If you and your family are used to a particular lifestyle, you must try to keep it as normal as possible while realizing the realities of a smaller paycheck.

After a while of retired life, my husband wanted to keep contributing, so he "went back in" by taking a job training soldiers on the civilian side. His job and military retirement compensate for what he was bringing in before he retired.

You may not feel like you will want to work after retirement, but plan like you do so you can have that option.

How are you going to handle being at home?
How are you going to handle being at home? | Source

Military Retirement and Home Life

If you think retiring is going to be easy on your home life, think again. You have probably been gone a lot. You may be moving back to a hometown. Things are not going to be the same for you or your family.

You will not be working with soldiers and you will not have everything organized down to the last detail.

You will be walking into a foreign situation where someone else has been in command. My husband and I made the decision for him to retire together, but we did not consider that things would not be normal when he came home for good. Honestly, it was the roughest time in our marriage.

The poor guy walked out of a war zone into "Estrogenville." I think he preferred the war zone. Our son had moved out and our daughter was in her dramatic teen years. It was the clash of the titans around here.

Eventually, it got smoothed out when he got his job. My daughter and I made it a condition: "Either get a job or we are going to smother you in your sleep." He was cranky and we were fed up.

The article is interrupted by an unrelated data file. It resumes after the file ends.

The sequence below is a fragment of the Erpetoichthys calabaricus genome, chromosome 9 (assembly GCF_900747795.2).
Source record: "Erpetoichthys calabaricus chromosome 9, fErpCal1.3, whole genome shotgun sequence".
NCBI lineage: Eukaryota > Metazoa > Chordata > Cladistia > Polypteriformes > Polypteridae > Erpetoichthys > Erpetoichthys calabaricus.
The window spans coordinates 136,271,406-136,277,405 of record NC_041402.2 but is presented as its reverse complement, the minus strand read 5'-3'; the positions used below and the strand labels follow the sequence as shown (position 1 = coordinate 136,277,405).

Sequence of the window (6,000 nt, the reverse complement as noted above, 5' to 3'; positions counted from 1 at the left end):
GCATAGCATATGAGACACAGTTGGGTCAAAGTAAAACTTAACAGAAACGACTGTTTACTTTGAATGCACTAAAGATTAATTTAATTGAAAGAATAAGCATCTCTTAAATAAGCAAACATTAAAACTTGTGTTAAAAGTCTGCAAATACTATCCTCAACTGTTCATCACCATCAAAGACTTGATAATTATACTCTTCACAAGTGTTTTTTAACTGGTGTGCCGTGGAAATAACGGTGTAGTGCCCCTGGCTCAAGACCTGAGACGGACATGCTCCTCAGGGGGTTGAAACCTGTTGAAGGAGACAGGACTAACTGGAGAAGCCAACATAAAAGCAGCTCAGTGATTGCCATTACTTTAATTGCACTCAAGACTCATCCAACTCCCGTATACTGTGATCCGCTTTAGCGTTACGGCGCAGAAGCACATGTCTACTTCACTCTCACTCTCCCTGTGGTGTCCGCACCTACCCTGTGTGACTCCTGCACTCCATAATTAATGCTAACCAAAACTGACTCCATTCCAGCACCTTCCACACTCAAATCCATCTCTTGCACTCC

Retirement is different for all of us and we must create a new normal.

You Must Have a Plan for Retirement

Do not believe for a moment that retirement is going to be like walking out of a stressful, fast-paced job into serenity. It ain't gonna happen. Before you retire, have a plan. Here are a few tips to keep in mind:

  • Keep your network of soldiers, friends, and colleagues.
  • Keep up with what is going on in the military. At least for the first few years you are out.
  • Even if you feel burned out, create a resume you can use when you retire from the military. You are a wealth of knowledge in your field.
  • Know that you must have something of meaning to you to fall back on after retirement. If you are a craftsman, work with those skills. If you are comfortable with administration, get a resume out there. is an excellent place for ex-military to show their vast experience on a resume in your area.
  • Be prepared to try new things you might have never thought of before. If you have a high-speed job, realize you are not going to be happy working in a box store (I can say this from experience - yes, he tried it and it didn't work).

As I mentioned above, my husband retired and we did not have a plan. He tried doing things to get out of the house like golfing and fishing, but those things were not fulfilling to a man who had such a regimented, constantly organized, important job. He thought retirement would be less stressful, but it was more stressful.

When he got a job working with soldiers, I am not sure if my daughter and I celebrated his new job or celebrated that he was going to be out of our hair and doing what he truly loved. He felt the same. We are extremely fortunate.

© 2013 Susan Holland


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    • sholland10 profile image

      Susan Holland 4 years ago from Southwest Missouri

      Thanks, Shasta! It is tough in the beginning and there needs to be a plan in place to prevent hard times at home.

      Thanks so much for dropping by and sharing! I hope your military loved ones make a smooth transition. :-)

    • Millionaire Tips profile image

      Shasta Matova 4 years ago from USA

      These are great things to keep in mind before retiring, especially from a military career. I have sent a link to this article to a military loved one.

    • sholland10 profile image

      Susan Holland 4 years ago from Southwest Missouri

      Hi ALocsin! Five years out is a good time to start thinking about a plan. Considering where he and his family will be financially and physically, will be helpful when the time comes.

      Thanks for dropping by, voting, and sharing! :-)

    • alocsin profile image

      alocsin 4 years ago from Orange County, CA